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Potential Variation of Great Lakes Water Levels : A Hydrologic Response Analysis1

By Hartmann, Holly C.

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Book Id: WPLBN0000661934
Format Type: PDF eBook
File Size: 580.56 KB.
Reproduction Date: 2005
Full Text

Title: Potential Variation of Great Lakes Water Levels : A Hydrologic Response Analysis1  
Author: Hartmann, Holly C.
Volume:
Language: English
Subject: Science., Ecology & environment, National Oceanic and Atmospheric Administration (U.S.)
Collections: National Oceanographic Data Center
Historic
Publication Date:
Publisher: Government Reference Publication

Excerpt
Excerpt: POTENTIAL VARIATION OF GREAT LAKES WATER LEVELS: A HYDROLOGIC RESPONSE ANALYSIS. The potential for water level changes on Lakes Michigan, Huron, St. Clair, and Erie is examined, using the Great Lakes Environmental Research Laboratory's Hydrologic Response Model (HRM) in conjunction with several hydrometeorologic and water management scenarios. Of the scenarios examined, only a drought similar to that of the early 1960's could return the lakes to their normal levels of 1900-1969. If the regional climatology of 1971-1985 persists for several years, the lake level regime will average about 0.5 m higher than that of 1900-1969. The extreme water supply conditions of 1985 must be accompanied by 50% increases in Lake Superior outflows and persist for about 10 years to raise Lake Michigan and Huron levels 1.0 m above their 1986 record levels. The practice of increasing winter flows from Lake Superior to provide water storage in the spring and summer has practically no effect on downstream lake levels. The effect of a barge that accidentally lodged in the Niagara River in August 1986 raised levels on Lakes Michigan-Huron, St. Clair, and Erie by a maximum of 1, 4, and 5 cm, respectively; by June 1987 the effect had entirely dissipated.

Table of Contents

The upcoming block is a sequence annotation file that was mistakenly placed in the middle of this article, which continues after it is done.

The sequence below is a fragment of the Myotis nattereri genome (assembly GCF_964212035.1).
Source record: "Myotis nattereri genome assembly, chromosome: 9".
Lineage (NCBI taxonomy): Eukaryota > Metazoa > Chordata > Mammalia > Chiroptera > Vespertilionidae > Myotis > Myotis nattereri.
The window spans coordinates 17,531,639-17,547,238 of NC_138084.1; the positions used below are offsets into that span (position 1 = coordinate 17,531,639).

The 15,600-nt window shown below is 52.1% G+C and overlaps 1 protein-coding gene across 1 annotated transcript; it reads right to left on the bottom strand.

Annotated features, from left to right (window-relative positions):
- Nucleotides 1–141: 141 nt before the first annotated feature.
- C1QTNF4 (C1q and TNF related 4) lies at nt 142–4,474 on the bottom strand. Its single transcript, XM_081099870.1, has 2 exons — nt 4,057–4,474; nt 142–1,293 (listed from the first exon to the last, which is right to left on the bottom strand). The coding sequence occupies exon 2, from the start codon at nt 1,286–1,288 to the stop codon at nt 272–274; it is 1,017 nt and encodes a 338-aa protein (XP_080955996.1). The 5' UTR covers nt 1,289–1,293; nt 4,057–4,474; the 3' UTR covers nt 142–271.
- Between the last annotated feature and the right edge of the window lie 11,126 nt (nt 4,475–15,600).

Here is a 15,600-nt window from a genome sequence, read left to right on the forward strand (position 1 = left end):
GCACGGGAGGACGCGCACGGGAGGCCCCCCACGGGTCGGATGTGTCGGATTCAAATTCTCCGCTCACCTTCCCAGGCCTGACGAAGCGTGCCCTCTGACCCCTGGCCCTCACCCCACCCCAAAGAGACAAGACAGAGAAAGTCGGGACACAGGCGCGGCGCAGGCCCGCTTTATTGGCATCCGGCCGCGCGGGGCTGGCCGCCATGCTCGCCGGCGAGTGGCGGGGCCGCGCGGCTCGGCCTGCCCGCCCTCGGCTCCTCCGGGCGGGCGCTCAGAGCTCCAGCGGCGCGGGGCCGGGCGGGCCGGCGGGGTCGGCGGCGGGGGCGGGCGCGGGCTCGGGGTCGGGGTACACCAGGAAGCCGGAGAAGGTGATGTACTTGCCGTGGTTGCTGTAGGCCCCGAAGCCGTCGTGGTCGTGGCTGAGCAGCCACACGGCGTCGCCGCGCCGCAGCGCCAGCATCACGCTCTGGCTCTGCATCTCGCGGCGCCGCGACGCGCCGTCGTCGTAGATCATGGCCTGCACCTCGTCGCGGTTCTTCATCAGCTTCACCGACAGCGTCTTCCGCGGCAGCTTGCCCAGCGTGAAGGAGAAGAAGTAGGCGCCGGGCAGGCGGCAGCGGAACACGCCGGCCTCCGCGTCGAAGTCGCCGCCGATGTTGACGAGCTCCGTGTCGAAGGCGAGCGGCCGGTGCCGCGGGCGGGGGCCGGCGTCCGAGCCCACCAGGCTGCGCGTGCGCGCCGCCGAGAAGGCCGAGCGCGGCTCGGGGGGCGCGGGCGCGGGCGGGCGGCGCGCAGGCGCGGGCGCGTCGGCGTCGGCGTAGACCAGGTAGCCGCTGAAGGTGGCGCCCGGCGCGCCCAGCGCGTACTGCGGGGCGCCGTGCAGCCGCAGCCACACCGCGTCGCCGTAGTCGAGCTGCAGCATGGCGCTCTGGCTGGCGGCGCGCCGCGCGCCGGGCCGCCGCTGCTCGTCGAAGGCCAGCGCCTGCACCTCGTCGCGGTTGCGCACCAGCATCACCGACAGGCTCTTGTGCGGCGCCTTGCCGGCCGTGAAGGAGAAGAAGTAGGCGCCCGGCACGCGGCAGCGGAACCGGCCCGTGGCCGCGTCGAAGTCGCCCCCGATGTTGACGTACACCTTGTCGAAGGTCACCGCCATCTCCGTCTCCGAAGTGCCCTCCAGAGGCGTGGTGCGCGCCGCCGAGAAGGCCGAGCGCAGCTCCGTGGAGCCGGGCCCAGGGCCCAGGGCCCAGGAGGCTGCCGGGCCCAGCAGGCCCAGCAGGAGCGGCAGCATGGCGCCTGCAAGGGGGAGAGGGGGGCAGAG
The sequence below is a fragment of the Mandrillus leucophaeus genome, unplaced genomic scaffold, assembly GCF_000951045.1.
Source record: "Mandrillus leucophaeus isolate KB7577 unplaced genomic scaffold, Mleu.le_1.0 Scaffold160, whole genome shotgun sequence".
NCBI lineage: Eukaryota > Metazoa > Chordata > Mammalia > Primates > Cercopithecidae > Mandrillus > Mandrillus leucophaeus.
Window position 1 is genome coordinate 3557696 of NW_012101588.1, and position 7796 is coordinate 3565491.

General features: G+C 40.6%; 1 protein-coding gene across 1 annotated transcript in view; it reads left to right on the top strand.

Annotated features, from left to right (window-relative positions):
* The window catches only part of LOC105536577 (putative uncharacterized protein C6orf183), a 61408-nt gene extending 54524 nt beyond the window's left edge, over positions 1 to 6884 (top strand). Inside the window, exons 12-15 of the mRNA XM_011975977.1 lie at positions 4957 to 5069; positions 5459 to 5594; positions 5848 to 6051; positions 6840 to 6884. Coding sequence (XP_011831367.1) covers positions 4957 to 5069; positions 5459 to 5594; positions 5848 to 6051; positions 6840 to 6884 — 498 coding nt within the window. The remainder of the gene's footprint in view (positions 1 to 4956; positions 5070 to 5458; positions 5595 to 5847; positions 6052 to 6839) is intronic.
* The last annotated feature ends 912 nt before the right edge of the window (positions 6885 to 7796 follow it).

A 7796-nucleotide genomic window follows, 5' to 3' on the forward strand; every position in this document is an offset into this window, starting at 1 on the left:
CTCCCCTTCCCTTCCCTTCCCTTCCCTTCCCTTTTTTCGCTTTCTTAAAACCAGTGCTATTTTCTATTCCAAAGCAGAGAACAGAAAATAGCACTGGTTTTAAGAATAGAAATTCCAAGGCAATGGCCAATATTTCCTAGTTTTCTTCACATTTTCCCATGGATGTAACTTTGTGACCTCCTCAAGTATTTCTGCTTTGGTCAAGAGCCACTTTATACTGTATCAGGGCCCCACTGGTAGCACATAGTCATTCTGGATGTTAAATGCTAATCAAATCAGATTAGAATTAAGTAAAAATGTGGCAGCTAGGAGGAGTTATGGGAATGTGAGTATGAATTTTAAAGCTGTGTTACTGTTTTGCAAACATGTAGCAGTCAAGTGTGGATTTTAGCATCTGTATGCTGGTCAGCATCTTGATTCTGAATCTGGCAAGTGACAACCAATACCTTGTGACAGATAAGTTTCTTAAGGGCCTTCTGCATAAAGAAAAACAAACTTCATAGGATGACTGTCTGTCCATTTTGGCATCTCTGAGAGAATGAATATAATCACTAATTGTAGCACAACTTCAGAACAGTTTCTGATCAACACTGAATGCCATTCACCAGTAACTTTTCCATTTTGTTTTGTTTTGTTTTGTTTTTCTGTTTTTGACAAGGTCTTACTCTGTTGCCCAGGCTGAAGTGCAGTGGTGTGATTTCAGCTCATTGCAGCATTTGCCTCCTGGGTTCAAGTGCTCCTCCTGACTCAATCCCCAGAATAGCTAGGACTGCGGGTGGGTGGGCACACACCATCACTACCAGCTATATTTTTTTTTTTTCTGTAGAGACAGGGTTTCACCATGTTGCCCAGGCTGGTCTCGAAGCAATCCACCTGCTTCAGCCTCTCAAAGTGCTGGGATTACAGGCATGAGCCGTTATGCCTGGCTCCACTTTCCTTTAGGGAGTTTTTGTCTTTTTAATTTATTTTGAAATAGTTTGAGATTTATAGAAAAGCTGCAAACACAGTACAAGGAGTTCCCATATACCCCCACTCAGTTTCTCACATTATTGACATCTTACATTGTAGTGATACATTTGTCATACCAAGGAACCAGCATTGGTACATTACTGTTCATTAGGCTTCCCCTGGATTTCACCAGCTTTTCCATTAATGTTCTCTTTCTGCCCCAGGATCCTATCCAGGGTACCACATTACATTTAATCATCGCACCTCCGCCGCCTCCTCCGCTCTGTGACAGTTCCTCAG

CONTENTS PAGE ABSTRACT.................................................................. 1 1. 2. 3. INTRODUCTION .......................................................... 1 HYDROLOGIC RESPONSE MODEL ............................................. 2 CLIMATIC EFFECTS ON LAKE LEVELS....................................... 6 3.1 Falling Lake Levels ............................................. 9 3.2 Rising Lake Levels .............................................. 15 4. HUMAN EFFECTS ON ME LEVELS...'....................................... 21 4.1 Lake Superior Regulation Modifications .......................... 21 4.2 Diversion Modifications ......................................... 22 4.3 Niagara River Modifications ..................................... 26 4.4 The 1986 Barge Accident ......................................... 27 5. / S~Y............................................................... 27 REFERENCES . . . . . . . . . . . . . . . . . . . . . . . . . . . . . . . . . . . . . . . . . . . . . . . . . . . . . . . . . . . . 28 0. -~---~ I FIGURES Figure l.-- Deviation between modeled and actual beginning-of-month lake levels for the calibration period........................ 4 Figure 2.-- Deviation between modeled and actual monthly connectingchannel flows for the calibration period...................... 5 Figure 3.--Mean annual water levels of Lakes Michigan-Huron, St. Clair, and Erie for 1900-1985................................. 7

 

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